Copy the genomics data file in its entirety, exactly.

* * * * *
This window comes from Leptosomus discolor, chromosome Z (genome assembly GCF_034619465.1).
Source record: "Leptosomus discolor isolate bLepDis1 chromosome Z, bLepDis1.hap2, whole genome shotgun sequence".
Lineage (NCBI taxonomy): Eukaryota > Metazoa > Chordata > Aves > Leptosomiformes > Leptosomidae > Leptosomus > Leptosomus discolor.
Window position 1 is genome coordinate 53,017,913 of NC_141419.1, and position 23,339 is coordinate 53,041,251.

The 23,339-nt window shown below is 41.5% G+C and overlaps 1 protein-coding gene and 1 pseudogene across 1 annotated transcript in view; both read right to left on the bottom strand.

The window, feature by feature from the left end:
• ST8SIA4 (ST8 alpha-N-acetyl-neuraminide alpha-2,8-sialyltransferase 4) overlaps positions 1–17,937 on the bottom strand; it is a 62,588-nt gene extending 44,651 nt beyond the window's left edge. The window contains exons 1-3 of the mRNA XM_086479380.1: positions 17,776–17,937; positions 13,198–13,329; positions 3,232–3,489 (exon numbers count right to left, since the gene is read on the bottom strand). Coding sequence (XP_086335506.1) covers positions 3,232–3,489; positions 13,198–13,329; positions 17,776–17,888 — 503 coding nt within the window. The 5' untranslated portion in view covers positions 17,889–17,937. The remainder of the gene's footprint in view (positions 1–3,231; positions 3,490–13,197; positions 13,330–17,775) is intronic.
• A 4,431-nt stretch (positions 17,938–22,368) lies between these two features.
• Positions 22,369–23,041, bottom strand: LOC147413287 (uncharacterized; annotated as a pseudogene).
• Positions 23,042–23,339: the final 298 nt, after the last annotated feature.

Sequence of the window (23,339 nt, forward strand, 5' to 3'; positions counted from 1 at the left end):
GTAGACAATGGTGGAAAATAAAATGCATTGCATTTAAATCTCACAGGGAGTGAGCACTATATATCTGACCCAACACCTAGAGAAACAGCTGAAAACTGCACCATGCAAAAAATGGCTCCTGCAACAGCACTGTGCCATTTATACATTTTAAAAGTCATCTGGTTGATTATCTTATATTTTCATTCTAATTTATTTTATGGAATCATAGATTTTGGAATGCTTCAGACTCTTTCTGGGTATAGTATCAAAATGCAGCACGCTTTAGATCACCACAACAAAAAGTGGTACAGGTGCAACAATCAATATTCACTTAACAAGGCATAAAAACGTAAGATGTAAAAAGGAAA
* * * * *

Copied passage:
This window comes from Leptosomus discolor, chromosome Z (genome assembly GCF_034619465.1).
Source record: "Leptosomus discolor isolate bLepDis1 chromosome Z, bLepDis1.hap2, whole genome shotgun sequence".
Lineage (NCBI taxonomy): Eukaryota > Metazoa > Chordata > Aves > Leptosomiformes > Leptosomidae > Leptosomus > Leptosomus discolor.
Window position 1 is genome coordinate 53,017,913 of NC_141419.1, and position 23,339 is coordinate 53,041,251.

The 23,339-nt window shown below is 41.5% G+C and overlaps 1 protein-coding gene and 1 pseudogene across 1 annotated transcript in view; both read right to left on the bottom strand.

The window, feature by feature from the left end:
• ST8SIA4 (ST8 alpha-N-acetyl-neuraminide alpha-2,8-sialyltransferase 4) overlaps positions 1–17,937 on the bottom strand; it is a 62,588-nt gene extending 44,651 nt beyond the window's left edge. The window contains exons 1-3 of the mRNA XM_086479380.1: positions 17,776–17,937; positions 13,198–13,329; positions 3,232–3,489 (exon numbers count right to left, since the gene is read on the bottom strand). Coding sequence (XP_086335506.1) covers positions 3,232–3,489; positions 13,198–13,329; positions 17,776–17,888 — 503 coding nt within the window. The 5' untranslated portion in view covers positions 17,889–17,937. The remainder of the gene's footprint in view (positions 1–3,231; positions 3,490–13,197; positions 13,330–17,775) is intronic.
• A 4,431-nt stretch (positions 17,938–22,368) lies between these two features.
• Positions 22,369–23,041, bottom strand: LOC147413287 (uncharacterized; annotated as a pseudogene).
• Positions 23,042–23,339: the final 298 nt, after the last annotated feature.

Sequence of the window (23,339 nt, forward strand, 5' to 3'; positions counted from 1 at the left end):
GTAGACAATGGTGGAAAATAAAATGCATTGCATTTAAATCTCACAGGGAGTGAGCACTATATATCTGACCCAACACCTAGAGAAACAGCTGAAAACTGCACCATGCAAAAAATGGCTCCTGCAACAGCACTGTGCCATTTATACATTTTAAAAGTCATCTGGTTGATTATCTTATATTTTCATTCTAATTTATTTTATGGAATCATAGATTTTGGAATGCTTCAGACTCTTTCTGGGTATAGTATCAAAATGCAGCACGCTTTAGATCACCACAACAAAAAGTGGTACAGGTGCAACAATCAATATTCACTTAACAAGGCATAAAAACGTAAGATGTAAAAAGGAAA